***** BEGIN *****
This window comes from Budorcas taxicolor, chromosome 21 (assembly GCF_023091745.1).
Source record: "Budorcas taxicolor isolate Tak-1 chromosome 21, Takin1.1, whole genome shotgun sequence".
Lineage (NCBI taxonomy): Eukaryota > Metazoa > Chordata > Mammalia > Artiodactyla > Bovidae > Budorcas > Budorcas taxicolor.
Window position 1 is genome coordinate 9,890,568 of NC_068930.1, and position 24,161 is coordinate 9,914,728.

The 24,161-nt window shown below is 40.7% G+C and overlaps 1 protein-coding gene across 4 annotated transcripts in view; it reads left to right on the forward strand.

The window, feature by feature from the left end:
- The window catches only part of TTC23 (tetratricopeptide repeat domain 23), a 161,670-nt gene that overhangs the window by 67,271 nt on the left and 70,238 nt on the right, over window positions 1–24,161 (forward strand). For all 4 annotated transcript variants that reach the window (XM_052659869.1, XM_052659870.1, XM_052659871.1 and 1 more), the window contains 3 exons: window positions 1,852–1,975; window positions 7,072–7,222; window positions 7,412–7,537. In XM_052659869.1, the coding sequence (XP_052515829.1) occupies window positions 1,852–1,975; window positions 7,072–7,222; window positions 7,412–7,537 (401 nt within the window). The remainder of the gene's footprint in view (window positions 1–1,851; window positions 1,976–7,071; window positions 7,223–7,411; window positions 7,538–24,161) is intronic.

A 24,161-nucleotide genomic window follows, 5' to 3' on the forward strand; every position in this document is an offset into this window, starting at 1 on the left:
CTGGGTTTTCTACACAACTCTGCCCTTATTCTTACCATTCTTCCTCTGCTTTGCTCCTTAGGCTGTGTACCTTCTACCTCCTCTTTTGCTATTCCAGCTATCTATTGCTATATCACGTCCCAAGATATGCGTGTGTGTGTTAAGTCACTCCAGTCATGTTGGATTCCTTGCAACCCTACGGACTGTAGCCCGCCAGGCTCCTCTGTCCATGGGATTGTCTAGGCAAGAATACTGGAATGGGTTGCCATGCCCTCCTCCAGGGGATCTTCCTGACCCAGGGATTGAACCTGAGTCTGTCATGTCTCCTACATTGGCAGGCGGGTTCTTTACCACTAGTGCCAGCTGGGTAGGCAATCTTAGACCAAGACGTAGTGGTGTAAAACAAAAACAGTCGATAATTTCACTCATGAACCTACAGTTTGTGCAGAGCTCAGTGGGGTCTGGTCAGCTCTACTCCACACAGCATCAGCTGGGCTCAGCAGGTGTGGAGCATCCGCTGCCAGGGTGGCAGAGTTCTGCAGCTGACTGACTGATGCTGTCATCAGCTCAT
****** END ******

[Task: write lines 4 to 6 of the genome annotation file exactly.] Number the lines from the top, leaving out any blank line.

Window position 1 is genome coordinate 9,890,568 of NC_068930.1, and position 24,161 is coordinate 9,914,728.

The 24,161-nt window shown below is 40.7% G+C and overlaps 1 protein-coding gene across 4 annotated transcripts in view; it reads left to right on the forward strand.

The window, feature by feature from the left end: